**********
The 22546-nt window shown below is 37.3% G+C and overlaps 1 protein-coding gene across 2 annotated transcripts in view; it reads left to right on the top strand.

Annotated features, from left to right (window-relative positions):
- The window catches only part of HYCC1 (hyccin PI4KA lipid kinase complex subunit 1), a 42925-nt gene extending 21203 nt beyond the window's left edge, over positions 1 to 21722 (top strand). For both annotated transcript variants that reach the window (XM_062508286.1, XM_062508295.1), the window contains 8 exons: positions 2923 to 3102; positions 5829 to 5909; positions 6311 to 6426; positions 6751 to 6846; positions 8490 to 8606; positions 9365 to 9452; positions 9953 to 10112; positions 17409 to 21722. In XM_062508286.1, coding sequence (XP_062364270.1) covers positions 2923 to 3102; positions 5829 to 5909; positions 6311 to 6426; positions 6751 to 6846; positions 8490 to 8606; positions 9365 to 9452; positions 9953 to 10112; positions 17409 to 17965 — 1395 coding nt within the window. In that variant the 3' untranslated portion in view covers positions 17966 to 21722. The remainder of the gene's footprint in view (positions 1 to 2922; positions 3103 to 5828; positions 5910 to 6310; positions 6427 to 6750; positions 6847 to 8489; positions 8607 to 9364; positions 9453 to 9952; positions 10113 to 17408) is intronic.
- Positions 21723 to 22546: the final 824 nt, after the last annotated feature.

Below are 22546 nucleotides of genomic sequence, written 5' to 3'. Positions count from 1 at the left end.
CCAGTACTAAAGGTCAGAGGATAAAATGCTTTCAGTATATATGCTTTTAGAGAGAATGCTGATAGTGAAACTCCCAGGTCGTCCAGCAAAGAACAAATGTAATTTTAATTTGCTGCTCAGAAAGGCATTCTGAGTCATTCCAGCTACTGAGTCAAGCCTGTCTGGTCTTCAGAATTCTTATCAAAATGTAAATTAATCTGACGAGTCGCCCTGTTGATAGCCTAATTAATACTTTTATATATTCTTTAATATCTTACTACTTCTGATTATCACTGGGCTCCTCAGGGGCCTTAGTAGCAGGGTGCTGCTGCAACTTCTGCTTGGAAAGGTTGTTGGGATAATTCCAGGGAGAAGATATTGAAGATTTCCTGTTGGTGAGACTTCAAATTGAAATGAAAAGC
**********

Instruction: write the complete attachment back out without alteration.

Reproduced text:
The 22546-nt window shown below is 37.3% G+C and overlaps 1 protein-coding gene across 2 annotated transcripts in view; it reads left to right on the top strand.

Annotated features, from left to right (window-relative positions):
- The window catches only part of HYCC1 (hyccin PI4KA lipid kinase complex subunit 1), a 42925-nt gene extending 21203 nt beyond the window's left edge, over positions 1 to 21722 (top strand). For both annotated transcript variants that reach the window (XM_062508286.1, XM_062508295.1), the window contains 8 exons: positions 2923 to 3102; positions 5829 to 5909; positions 6311 to 6426; positions 6751 to 6846; positions 8490 to 8606; positions 9365 to 9452; positions 9953 to 10112; positions 17409 to 21722. In XM_062508286.1, coding sequence (XP_062364270.1) covers positions 2923 to 3102; positions 5829 to 5909; positions 6311 to 6426; positions 6751 to 6846; positions 8490 to 8606; positions 9365 to 9452; positions 9953 to 10112; positions 17409 to 17965 — 1395 coding nt within the window. In that variant the 3' untranslated portion in view covers positions 17966 to 21722. The remainder of the gene's footprint in view (positions 1 to 2922; positions 3103 to 5828; positions 5910 to 6310; positions 6427 to 6750; positions 6847 to 8489; positions 8607 to 9364; positions 9453 to 9952; positions 10113 to 17408) is intronic.
- Positions 21723 to 22546: the final 824 nt, after the last annotated feature.

Below are 22546 nucleotides of genomic sequence, written 5' to 3'. Positions count from 1 at the left end.
CCAGTACTAAAGGTCAGAGGATAAAATGCTTTCAGTATATATGCTTTTAGAGAGAATGCTGATAGTGAAACTCCCAGGTCGTCCAGCAAAGAACAAATGTAATTTTAATTTGCTGCTCAGAAAGGCATTCTGAGTCATTCCAGCTACTGAGTCAAGCCTGTCTGGTCTTCAGAATTCTTATCAAAATGTAAATTAATCTGACGAGTCGCCCTGTTGATAGCCTAATTAATACTTTTATATATTCTTTAATATCTTACTACTTCTGATTATCACTGGGCTCCTCAGGGGCCTTAGTAGCAGGGTGCTGCTGCAACTTCTGCTTGGAAAGGTTGTTGGGATAATTCCAGGGAGAAGATATTGAAGATTTCCTGTTGGTGAGACTTCAAATTGAAATGAAAAGC